Old Version

Deep Freeze

Many families used to bring their animals in for the winter, snuggling up against sheep or pigs in order to make the best use of their body heat.

By James Palmer Updated Jan.15

There’s nothing like waking up in the middle of a Beijing winter to find that every form of heating in your house has broken. I got up one Wednesday morning to find that my underfloor heating circuit had broken, my portable heater’s plug wasn’t working, my shower pipes had frozen, causing water to cascade off the roof, and – just to add insult to injury – that my phone’s OS had stopped working and so I couldn’t even call anyone to come fix anything.  

It took me a couple of days of work to get everything back in shape; a flurry of finding workmen’s numbers and fixing days to get things fixed. That meant a lot of extra clothing for me, as well as excursions to our local public showers. I’ve read a lot of stories about the traditional bonding culture of the public shower, and how it expresses something unique in Chinese culture. But it mostly seemed to be a lot of wrinkly old men talking about the weather. As I crouched under the shower, wondering why the lockers were covered in Finnish wrapping tape, I longed for the refinements of civilization again.   

It wasn’t the first time I’d been through a Beijing freeze. I used to live in an old apartment block dependent entirely on government-run central heating, and the weeks before the system was officially turned on every year were among the coldest I’ve ever been at home. Even after the boiler cranked back into life each November, I’d often find my own pipes were still frozen, and have an extra-cold few days before I could get them restored. I wasn’t as badly off as my friend Nick, who spent a bitter winter in what he thought was a heating-less small room until I turned up and pointed out that his air conditioning unit was also a heater.  

There’s no human need more primordial than heat. Even hunger pales beside it. Cold grips you by the guts – when you’re really cold it makes it impossible to think about anything else. I’ve been through the Mongolian and Siberian winters, and there the whole season revolves around heat. If you wrap up, you have about an hour’s worth of internal body heat to work off when you go outside, and then suddenly your reserves wear down, the frost grips you, and you scrabble to get to the nearest warmth. Whole towns have disappeared in Siberia after the old Soviet heating systems broke down, rendering once-prosperous neighborhoods unlivable.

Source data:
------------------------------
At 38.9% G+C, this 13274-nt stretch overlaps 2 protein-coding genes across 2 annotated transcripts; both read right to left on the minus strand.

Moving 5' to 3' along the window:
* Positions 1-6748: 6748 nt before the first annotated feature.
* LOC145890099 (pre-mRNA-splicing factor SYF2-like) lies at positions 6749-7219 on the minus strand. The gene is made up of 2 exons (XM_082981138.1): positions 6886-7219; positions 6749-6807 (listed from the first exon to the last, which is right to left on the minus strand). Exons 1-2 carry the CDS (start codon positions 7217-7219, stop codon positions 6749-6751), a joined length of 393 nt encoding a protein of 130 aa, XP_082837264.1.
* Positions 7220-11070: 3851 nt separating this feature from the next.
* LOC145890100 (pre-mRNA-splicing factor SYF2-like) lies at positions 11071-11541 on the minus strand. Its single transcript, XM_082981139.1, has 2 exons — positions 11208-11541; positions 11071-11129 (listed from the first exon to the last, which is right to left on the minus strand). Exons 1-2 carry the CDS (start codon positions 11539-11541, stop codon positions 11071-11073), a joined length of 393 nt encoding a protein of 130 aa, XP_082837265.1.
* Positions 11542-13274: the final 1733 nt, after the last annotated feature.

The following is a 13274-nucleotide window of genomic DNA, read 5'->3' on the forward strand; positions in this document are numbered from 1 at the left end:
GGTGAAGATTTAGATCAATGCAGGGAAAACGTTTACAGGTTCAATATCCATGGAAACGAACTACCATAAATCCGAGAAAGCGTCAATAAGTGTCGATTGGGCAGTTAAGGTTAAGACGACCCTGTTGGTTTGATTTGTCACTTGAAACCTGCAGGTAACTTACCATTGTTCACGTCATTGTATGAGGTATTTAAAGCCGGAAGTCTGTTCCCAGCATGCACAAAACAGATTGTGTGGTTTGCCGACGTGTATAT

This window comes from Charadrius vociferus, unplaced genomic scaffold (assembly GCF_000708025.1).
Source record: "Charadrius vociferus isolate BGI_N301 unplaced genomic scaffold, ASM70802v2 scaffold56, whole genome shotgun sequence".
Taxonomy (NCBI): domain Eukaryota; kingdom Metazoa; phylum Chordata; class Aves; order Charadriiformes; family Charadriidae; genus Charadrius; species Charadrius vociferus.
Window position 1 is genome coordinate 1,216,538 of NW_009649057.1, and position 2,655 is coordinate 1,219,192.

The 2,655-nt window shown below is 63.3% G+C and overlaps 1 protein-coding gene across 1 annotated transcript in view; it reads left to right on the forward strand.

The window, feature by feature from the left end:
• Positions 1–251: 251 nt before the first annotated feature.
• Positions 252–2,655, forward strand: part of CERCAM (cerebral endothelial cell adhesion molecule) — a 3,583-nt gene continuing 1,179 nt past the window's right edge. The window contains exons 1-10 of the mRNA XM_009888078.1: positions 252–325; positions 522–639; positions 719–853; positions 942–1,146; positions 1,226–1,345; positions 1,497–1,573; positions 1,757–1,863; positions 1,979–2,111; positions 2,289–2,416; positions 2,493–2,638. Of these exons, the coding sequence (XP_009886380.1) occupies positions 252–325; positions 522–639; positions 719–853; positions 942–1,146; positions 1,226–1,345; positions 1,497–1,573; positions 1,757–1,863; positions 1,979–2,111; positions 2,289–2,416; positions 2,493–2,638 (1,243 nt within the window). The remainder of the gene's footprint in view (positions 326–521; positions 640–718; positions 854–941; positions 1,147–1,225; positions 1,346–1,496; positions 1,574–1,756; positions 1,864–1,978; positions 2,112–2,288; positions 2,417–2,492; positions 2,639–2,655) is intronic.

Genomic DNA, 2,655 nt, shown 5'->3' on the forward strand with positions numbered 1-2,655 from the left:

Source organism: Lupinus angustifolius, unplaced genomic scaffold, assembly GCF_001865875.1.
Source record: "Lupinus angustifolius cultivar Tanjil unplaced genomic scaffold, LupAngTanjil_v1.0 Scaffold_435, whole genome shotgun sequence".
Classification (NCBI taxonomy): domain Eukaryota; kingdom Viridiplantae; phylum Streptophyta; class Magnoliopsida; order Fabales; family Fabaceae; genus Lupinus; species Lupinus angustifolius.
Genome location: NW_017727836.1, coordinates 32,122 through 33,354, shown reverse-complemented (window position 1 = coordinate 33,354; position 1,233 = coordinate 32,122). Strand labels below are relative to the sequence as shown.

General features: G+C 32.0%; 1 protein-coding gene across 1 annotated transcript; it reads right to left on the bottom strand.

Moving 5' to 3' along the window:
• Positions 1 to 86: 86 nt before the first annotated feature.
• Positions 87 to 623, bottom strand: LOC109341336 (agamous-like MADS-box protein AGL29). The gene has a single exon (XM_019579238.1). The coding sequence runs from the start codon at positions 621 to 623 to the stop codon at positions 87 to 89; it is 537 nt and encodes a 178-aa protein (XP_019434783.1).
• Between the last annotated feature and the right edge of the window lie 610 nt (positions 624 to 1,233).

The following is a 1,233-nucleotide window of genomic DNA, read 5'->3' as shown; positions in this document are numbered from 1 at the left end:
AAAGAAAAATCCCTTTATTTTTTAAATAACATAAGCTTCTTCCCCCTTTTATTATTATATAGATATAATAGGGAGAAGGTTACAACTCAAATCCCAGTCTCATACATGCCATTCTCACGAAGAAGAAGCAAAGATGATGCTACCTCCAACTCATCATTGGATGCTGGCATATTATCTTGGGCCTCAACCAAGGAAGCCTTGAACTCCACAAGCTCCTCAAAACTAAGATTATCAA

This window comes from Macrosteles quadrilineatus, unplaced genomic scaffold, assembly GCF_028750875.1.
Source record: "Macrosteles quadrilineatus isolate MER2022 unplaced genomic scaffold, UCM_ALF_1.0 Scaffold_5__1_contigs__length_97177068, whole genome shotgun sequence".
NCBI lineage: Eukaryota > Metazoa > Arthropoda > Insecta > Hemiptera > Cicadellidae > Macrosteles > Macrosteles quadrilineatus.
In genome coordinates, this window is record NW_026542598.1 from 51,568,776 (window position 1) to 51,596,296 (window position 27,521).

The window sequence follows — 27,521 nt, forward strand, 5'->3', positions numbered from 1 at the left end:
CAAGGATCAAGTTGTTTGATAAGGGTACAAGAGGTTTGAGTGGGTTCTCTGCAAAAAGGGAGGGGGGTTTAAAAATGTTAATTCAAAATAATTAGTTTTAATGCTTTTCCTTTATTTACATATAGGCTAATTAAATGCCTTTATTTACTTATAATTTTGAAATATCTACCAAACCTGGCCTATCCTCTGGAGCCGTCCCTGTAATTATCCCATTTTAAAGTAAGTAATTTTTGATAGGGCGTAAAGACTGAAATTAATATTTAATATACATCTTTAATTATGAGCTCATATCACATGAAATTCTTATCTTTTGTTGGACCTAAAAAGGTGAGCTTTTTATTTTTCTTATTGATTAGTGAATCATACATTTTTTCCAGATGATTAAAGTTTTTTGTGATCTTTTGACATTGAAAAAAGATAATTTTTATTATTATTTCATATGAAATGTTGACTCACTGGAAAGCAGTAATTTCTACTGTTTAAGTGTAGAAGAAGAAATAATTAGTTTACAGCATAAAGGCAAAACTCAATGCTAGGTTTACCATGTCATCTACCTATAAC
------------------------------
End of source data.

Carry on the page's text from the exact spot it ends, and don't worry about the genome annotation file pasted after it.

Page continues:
Beijing’s a little warmer than Mongolia. But my great breakdown hit during xiaoxue, “little snow,” as the traditional Chinese calendar refers to the cold snaps that often strike in early December. Temperatures were well below freezing and, as I huddled in long johns, sweaters, and three pairs of socks, I reflected on how vital heating was to survival in China’s north.  

Traditionally, Chinese families depended on the kang, a huge central stove bed, for heating in the winter. The kang was kept fueled throughout the cold season, preserving heat for the whole room through an elaborate flue system, somewhat like the old Roman hypocausts in Europe. Families slept, ate, and hosted guests on the kang, allowing everyone to survive throughout the bleak winter months. I’ve stayed at Mongolian guesthouses that still used such devices, and I can testify to their toasty warmth.  

But that’s not the only precaution taken by Northerners against the cold. Many families used to bring their animals in for the winter, snuggling up against sheep or pigs in order to make the best use of their body heat. Others sewed themselves into their clothes for the winter, retaining only a small flap at the back for the most vital of bodily functions.  

Beijingers aren’t quite as extreme today. But they are still very keen on wrapping up well. I come from the north of England, where we pride ourselves on wearing as little as possible in the snow. The average Northern lass on an evening out in freezing temperatures wears a miniskirt, tube top and fake tan. I sometimes like to stroll out in my hutong wearing a t-shirt in the dead of winter, just to prove a point.  

But scanty clothing is a good way to draw the ire of local grandmothers. “Ai-yah, what are you wearing!” my neighbor Mrs Wang remarked when I came downstairs one day in less than the requisite number of layers. “Don’t you know it’s the winter?” One day, having left my coat at home and running down to the store to grab something, I was scolded by no less than four of my neighbors on a five-minute trip. Stopping to have all those conversations, of course, meant I really did catch a cold.  

Yet the great irony of Chinese heating is that, for many people, the north is actually warmer than the south during the winter. That’s because the country’s central heating line runs along the Huai River and the Qinling Mountains – north of there, thanks to decisions made decades ago, you get heat, south you have to rely on your own resources. That’s ok if you’re all the way down in the tropics, but if you’re close to the border and it’s a bad winter, you better be prepared to splash out on electric heaters and giant duvets.  

Of course, all that northern heat comes with a price; the choking air pollution that fills our cities every winter. But think in the long term. All those emissions are ultimately contributing to global warming. Raise the temperature a couple of notches, and Beijing will turn from a frozen hellscape into a balmy paradise-and one with a sea coast, just for a bonus.